Labor Dispute Update: Owners File Grievance

Today saw a new, if not unexpected, development in the unfolding drama between the league owners and the players' union, the NFLPA. This morning, the owners filed an unfair labor practice claim against the NFLPA. Essentially, this is a move by the owners to try and preempt what they expect to be coming soon from the union--de-certification. We'll look more at why these things were done and what they mean after the jump.

The negotiating process between the owners and the players is currently governed by federal labor law, which has a couple of effects. First, as long as the two sides are engaged in collective bargaining, their dealings are exempt from federal anti-trust law, which is good for both sides because then they don't have to worry about random anti-trust lawsuits coming from either side. Second, as long as the two sides are negotiating "in good faith" (meaning are honestly attempting to come to an agreement) this remains true. According to labor law, if good faith negotiations go nowhere, ownership is allowed to declare an impasse. Once this happens, the owners are legally permitted to unilaterally impose new conditions on the players. They can lock the players out, decide that the players only get 10% of the revenue, whatever they want and it's perfectly legal. The players, on the other hand, have remedies they can turn to in the event this happens--boycotts, strikes, etc.

 

The union, of course, recognizes that this is the owners' strategy. Their plan to beat the owners is to de-certify. What's that mean? Let's back up a second. In order for a trade union to legally claim to represent all workers in a given industry, there have to be secret ballot elections where the workers can decide whether they want to organize or not. If enough workers vote in favor of unionization, the union gets formed. Then, they apply to the National Labor Relations Board, a federal agency which regulates labor disputes, for certification. Once the NLRB certifies them, they are an official union, and can legally bargain collectively on behalf of all the workers in that industry.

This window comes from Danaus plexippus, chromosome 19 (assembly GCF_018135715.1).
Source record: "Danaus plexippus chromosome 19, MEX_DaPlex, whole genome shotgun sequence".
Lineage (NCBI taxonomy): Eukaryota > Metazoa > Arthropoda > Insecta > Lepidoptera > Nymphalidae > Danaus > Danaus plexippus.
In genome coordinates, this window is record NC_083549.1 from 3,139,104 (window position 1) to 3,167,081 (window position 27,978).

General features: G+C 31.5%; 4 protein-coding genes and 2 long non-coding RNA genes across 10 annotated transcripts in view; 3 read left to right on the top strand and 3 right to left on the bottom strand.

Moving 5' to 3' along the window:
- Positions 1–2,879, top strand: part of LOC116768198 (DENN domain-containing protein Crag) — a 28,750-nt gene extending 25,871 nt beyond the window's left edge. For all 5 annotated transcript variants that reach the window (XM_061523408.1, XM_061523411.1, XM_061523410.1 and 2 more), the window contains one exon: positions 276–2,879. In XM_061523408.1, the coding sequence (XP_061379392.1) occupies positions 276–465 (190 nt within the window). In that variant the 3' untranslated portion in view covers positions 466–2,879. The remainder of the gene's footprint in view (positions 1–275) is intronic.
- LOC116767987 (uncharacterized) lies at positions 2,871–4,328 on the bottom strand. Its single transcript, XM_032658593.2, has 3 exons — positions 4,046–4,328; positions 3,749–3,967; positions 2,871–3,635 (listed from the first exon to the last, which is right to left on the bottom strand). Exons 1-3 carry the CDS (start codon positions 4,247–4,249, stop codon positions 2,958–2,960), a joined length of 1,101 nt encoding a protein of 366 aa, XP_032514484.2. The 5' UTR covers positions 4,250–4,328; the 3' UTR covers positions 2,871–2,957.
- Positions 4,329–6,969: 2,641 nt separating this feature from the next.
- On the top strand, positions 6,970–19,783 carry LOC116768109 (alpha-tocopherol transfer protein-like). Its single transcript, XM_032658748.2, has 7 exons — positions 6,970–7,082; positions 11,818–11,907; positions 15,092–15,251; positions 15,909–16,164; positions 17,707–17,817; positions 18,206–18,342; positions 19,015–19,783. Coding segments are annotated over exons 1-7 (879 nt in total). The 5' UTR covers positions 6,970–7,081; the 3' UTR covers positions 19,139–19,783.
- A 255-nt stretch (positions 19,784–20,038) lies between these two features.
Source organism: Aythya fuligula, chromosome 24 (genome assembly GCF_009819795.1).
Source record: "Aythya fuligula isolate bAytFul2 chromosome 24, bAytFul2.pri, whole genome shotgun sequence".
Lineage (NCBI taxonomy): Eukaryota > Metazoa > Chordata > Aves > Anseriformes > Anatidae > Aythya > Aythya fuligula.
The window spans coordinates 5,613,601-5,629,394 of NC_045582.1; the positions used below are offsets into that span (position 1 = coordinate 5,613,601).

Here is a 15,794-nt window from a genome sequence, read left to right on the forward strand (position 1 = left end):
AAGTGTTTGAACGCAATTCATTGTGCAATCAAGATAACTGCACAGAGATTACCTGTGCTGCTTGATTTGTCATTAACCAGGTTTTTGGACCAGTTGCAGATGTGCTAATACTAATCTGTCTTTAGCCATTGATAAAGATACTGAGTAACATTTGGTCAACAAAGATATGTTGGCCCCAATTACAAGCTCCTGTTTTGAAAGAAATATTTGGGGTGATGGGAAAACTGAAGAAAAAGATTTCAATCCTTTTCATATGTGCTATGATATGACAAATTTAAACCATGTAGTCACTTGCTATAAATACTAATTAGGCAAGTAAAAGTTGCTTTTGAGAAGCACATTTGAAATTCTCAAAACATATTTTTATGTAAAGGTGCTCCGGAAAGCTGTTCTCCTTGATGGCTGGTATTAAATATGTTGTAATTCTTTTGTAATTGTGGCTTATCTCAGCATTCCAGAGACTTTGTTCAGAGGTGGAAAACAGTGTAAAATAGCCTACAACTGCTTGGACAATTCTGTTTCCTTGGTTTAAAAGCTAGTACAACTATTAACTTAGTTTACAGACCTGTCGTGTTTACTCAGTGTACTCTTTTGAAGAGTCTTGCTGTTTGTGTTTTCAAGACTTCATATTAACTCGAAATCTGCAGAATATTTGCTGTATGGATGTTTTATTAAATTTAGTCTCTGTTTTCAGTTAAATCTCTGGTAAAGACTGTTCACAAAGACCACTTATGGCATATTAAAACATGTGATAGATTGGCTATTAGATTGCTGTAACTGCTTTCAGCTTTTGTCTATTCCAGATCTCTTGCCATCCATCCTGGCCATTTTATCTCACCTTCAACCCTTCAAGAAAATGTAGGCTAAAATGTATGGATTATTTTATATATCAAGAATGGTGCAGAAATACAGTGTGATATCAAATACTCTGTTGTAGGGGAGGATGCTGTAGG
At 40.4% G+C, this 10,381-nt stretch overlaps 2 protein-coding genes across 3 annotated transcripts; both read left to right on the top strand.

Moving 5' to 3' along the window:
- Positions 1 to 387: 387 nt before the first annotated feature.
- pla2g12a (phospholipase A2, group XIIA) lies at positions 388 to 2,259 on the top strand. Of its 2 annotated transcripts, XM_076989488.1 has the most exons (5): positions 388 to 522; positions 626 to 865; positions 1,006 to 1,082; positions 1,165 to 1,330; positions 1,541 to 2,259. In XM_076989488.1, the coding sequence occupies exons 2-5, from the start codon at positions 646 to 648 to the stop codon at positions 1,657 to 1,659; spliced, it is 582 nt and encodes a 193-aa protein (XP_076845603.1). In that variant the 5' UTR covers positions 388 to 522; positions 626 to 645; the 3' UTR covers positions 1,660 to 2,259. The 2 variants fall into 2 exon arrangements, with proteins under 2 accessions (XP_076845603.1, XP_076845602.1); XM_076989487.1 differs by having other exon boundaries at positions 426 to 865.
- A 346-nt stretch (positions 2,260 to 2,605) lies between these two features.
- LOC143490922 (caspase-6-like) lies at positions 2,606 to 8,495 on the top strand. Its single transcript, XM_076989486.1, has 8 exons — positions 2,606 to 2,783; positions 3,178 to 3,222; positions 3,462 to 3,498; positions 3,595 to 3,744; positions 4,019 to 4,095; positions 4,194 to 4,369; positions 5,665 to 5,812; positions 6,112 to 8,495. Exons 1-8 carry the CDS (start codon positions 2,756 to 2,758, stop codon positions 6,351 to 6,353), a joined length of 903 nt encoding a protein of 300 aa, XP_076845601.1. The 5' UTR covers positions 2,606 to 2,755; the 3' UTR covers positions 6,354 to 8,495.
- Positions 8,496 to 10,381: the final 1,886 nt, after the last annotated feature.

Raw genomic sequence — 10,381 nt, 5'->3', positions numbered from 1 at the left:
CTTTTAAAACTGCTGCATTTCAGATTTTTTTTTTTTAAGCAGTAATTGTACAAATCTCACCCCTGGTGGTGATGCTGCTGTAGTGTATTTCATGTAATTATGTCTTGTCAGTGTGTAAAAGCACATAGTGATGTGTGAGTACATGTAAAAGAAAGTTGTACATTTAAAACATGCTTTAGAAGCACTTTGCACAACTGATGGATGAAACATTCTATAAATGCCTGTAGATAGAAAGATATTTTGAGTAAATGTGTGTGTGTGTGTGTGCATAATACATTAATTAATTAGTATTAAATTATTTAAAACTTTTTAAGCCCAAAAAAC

So, the NFLPA's plan is to de-certify, which would dissolve the union. Once the union is dissolved, collective bargaining would cease, and owner-player interaction would no longer be covered by the federal labor law anti-trust exemption. Thereafter, any unilateral changes made by the owners would be illegal, and the players could challenge them in court, as well as file anti-trust lawsuits against the owners for any action they take.

The owners expect the players to attempt the de-certification gambit, because they've done it before. Their claim to the NLRB, therefore, is that the coming de-certification by the union is a sham, a ploy designed to frustrate the owners. This is an unfair labor practice, they claim, because it won't be done in good faith.

So, this isn't unexpected. Neither is it earth-shattering. It's just one more step towards the impasse and lockout that we all know is coming. Here's to hoping we get football back sometime soon.

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